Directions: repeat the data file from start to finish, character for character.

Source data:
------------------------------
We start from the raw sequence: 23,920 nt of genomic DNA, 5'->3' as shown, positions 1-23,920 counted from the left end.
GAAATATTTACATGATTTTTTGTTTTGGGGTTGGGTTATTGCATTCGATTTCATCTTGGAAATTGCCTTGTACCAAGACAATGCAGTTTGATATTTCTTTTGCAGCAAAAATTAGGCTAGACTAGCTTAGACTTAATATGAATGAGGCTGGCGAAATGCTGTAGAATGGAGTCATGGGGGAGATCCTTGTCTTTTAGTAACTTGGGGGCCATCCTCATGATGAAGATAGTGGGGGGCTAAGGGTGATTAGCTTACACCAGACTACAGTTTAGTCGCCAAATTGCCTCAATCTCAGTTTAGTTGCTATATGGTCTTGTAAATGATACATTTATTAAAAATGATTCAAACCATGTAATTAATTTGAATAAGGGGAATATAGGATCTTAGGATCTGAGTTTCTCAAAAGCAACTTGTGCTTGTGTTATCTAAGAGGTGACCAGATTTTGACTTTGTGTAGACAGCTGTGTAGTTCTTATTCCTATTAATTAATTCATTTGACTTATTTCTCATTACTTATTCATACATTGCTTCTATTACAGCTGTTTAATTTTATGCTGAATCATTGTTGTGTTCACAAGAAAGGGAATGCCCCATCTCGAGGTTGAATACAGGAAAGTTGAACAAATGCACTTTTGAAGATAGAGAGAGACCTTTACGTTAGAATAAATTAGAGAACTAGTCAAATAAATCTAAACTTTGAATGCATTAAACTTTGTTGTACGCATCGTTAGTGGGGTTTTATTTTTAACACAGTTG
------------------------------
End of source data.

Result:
We start from the raw sequence: 23,920 nt of genomic DNA, 5'->3' as shown, positions 1-23,920 counted from the left end.
GAAATATTTACATGATTTTTTGTTTTGGGGTTGGGTTATTGCATTCGATTTCATCTTGGAAATTGCCTTGTACCAAGACAATGCAGTTTGATATTTCTTTTGCAGCAAAAATTAGGCTAGACTAGCTTAGACTTAATATGAATGAGGCTGGCGAAATGCTGTAGAATGGAGTCATGGGGGAGATCCTTGTCTTTTAGTAACTTGGGGGCCATCCTCATGATGAAGATAGTGGGGGGCTAAGGGTGATTAGCTTACACCAGACTACAGTTTAGTCGCCAAATTGCCTCAATCTCAGTTTAGTTGCTATATGGTCTTGTAAATGATACATTTATTAAAAATGATTCAAACCATGTAATTAATTTGAATAAGGGGAATATAGGATCTTAGGATCTGAGTTTCTCAAAAGCAACTTGTGCTTGTGTTATCTAAGAGGTGACCAGATTTTGACTTTGTGTAGACAGCTGTGTAGTTCTTATTCCTATTAATTAATTCATTTGACTTATTTCTCATTACTTATTCATACATTGCTTCTATTACAGCTGTTTAATTTTATGCTGAATCATTGTTGTGTTCACAAGAAAGGGAATGCCCCATCTCGAGGTTGAATACAGGAAAGTTGAACAAATGCACTTTTGAAGATAGAGAGAGACCTTTACGTTAGAATAAATTAGAGAACTAGTCAAATAAATCTAAACTTTGAATGCATTAAACTTTGTTGTACGCATCGTTAGTGGGGTTTTATTTTTAACACAGTTG